The ground floor plan shows 8,400 square feet of retail space facing the main street, double-height windows, rental offices, and a large bike store space. “Sky Lounge” divided into 21NS And 22NS The floors are intended to provide unprecedented outdoor views of downtown center and the mountains beyond.

This space, the pool amenity space adjacent to the park, the gym, and the coworking space on the second floor are superficially reserved for tower residents.

The latest elevation rendering of the Dwell Design Studio + Hines 150S main tower. Image courtesy of Dwell Design

In addition to 40 affordable units, the tower reports that the tower incorporates 75 studios, 176 1 bedrooms, 104 2 bedrooms, 5 penthouse units at market prices, per acre. The total density of is 332.5 units.

Gallivan and City Center TRAX stations are both within 700 feet north and south of the property.

Pantages Park is a new .52 acre green space that is privately owned and open to the public, built above a parking lot and accessible from the main street via a beautiful sidewalk.

A recently revised plan shows that the main street can be reached by elevator from the northwest corner of the park, from the tower itself. Signs visible from the main street invite pedestrians to the new park.

The developers have agreed to pay a $ 2.5 million park and an estimated $ 69,000 maintenance fee.

Battle of Pantage

After the announcement of the contract with Hines in 2019, a group dedicated to the preservation and renovation of the Utah Theater was born. “EffortsSave the Utah Pantage TheaterHas increased in the past few months, with activists first offering to buy real estate for $ 500,000 and then accusing RDA of corruption.

A petition to add a voting bill in the March, November 2021 elections officially classified the Utah Theater and the nearby Capitol Theater as historic buildings, but in the required number by the city’s deadline. The signature could not be reached. April 15th.

The city did not confirm the legality of the petition until April 5, claiming that the petitioner gave only a limited period of time to obtain the required 8,048 signatures. After the city rejected the second petition because it was “identical or substantially similar” to the previous petition, activists filed a proceeding in dispute, claiming that these requirements were complex and arbitrary. Woke up.

In June, a theater supporter moved to the front door of the theater and launched a hunger strike to draw attention to the imminent destruction. He eventually unraveled himself later that day, but frequently returned to post a leaflet on the door requesting the resignation and investigation of certain RDA members and Mayor Erin Mendenhall.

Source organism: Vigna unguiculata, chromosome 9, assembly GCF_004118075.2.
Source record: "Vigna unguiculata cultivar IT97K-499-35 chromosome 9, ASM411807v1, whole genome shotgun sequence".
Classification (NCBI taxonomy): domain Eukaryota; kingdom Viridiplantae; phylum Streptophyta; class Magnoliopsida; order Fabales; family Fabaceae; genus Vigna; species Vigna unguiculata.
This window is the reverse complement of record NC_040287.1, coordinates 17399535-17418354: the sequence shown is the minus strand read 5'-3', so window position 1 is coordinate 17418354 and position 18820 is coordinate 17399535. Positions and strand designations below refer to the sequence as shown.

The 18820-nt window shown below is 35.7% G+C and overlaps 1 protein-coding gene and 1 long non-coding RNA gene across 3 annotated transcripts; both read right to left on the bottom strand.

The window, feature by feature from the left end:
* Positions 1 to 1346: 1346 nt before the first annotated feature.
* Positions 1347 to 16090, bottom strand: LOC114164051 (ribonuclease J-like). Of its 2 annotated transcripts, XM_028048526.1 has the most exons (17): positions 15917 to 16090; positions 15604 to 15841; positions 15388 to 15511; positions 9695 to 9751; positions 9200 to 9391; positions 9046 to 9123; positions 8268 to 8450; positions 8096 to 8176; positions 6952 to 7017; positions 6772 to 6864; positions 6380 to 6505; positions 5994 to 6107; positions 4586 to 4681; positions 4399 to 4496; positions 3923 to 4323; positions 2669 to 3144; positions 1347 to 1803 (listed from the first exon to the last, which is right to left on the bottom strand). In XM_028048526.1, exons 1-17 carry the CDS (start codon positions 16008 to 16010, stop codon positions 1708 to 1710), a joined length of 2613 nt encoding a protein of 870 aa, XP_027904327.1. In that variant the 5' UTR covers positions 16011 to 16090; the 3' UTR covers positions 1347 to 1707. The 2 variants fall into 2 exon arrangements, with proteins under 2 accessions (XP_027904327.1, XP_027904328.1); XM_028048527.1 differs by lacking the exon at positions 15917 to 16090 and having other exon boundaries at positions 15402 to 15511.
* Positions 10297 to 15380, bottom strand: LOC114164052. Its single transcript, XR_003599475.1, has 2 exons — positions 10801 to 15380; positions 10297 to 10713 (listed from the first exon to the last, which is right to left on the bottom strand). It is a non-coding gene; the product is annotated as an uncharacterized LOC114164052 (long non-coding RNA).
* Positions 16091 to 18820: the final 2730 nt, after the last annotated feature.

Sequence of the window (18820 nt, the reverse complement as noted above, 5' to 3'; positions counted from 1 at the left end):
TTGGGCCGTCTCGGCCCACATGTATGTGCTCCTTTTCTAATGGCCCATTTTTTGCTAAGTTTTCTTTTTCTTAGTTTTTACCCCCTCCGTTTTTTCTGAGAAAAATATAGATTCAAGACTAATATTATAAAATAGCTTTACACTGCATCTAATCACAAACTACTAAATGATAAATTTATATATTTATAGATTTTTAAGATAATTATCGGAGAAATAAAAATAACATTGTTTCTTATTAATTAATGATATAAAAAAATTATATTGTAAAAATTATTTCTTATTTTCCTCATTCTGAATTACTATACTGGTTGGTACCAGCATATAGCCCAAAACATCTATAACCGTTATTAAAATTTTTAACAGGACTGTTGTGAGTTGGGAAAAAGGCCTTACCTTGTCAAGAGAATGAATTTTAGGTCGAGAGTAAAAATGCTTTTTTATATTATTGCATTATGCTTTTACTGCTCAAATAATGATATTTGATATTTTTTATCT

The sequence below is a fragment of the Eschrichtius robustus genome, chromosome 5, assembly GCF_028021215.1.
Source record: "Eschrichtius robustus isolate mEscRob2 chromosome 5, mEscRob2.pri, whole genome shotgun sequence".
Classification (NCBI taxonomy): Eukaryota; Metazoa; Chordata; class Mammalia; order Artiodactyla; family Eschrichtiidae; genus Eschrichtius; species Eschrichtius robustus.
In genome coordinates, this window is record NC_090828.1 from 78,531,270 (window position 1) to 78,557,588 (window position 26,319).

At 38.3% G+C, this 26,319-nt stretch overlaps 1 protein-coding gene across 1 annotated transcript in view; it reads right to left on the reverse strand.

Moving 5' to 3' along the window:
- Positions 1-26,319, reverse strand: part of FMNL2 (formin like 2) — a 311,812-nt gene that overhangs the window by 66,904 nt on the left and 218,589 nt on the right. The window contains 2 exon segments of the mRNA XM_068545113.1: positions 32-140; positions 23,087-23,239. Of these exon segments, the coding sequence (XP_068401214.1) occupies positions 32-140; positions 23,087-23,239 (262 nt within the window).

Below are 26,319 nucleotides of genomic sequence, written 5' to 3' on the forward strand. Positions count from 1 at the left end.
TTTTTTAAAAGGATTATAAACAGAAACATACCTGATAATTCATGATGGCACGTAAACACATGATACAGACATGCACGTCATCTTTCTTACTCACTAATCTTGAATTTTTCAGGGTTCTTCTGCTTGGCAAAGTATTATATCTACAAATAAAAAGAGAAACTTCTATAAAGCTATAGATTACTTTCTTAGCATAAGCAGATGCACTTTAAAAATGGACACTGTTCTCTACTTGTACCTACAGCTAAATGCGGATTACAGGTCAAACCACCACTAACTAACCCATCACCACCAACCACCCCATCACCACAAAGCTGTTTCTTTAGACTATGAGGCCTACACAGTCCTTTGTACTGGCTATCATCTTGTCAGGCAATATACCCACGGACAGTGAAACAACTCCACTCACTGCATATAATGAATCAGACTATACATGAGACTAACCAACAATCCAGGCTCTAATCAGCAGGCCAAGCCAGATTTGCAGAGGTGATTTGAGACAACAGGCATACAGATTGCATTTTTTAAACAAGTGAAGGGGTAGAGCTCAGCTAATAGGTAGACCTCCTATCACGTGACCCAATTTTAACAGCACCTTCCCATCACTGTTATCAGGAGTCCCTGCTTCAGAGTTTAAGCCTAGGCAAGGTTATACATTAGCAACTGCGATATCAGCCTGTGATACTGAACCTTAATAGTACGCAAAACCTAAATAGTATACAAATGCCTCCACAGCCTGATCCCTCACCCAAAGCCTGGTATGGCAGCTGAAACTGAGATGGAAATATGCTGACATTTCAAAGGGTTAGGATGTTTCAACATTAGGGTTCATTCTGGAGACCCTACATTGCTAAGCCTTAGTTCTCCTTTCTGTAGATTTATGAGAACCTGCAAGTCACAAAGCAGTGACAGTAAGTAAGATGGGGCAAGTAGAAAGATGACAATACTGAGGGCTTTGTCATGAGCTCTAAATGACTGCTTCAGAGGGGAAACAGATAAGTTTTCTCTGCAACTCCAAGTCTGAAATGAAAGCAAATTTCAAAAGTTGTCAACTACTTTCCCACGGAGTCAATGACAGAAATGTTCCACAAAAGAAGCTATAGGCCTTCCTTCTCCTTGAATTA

The city has been largely silent in return, and the RDA issued a brief statement at its June meeting, stating that the proceedings in dispute limit public statements on the matter.

Amanda Greenland of the RDA said: “Cost and the opportunity to meet the needs of multiple communities are the reasons why the sale of the theater was negotiated. With this development, more housing units, more affordable housing units, and in the heart of downtown It brings other public interests, including publicly accessible green spaces. “

She also led us to a park space discussion at the RDA Board meeting in March. The record can be found. here..

Save the Utah Pantages Theater claims to be backed by architects, designers, lawyers and Conservation Utah.

Group has Unique vision It turned the Utah Theater into a “magnificent cinema” and presented its own ideas and renderings in a recent article. They argue that this better meets the statement of the SLC Downtown Plan adopted in 2016, and states that the city “reuses the Utah Theater as a producer of cultural institutions and activities.”

In response, the city regarded the statement as an “ambitious vision or initiative,” and “after investigation and analysis by the RDA and the government, it was determined that the theater could not be restored due to deterioration and upgrades. “. It will be needed for the structure. “

The city also takes the position that the reuse of historical elements of the theater fits into the use of the word “reuse”, with sidewalks and parks in the middle blocks, and the proliferation of new residents themselves becoming the creators of the activity. I am.

150 S.Main official design review packet. It can be accessed from the SLC Planning Department website.Shows many public comments in favor of theater preservation and some in favor of redevelopment.

July 14th for Utah Pantage Theater SupportersNS The design review meeting represents an opportunity to express their concerns and stop public approval of the project. However, the meeting is only officially relevant to the requested exceptions to the proposed building height code and the increased (10 ft) setback request for entrances at the street level.

With conditional recommendations from the planning staff at hand, it is unlikely that the committee will prevent the project from proceeding at this meeting. Even so, the applicant can resubmit another design proposal or simply build a structure up to 100 feet high to the right.

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Update: This story has been updated to accurately reflect the groups that support efforts to protect the Utah Theater.

The battle for the Utah Theater will burn this week. How did we get here?

Source link The battle for the Utah Theater will burn this week. How did we get here?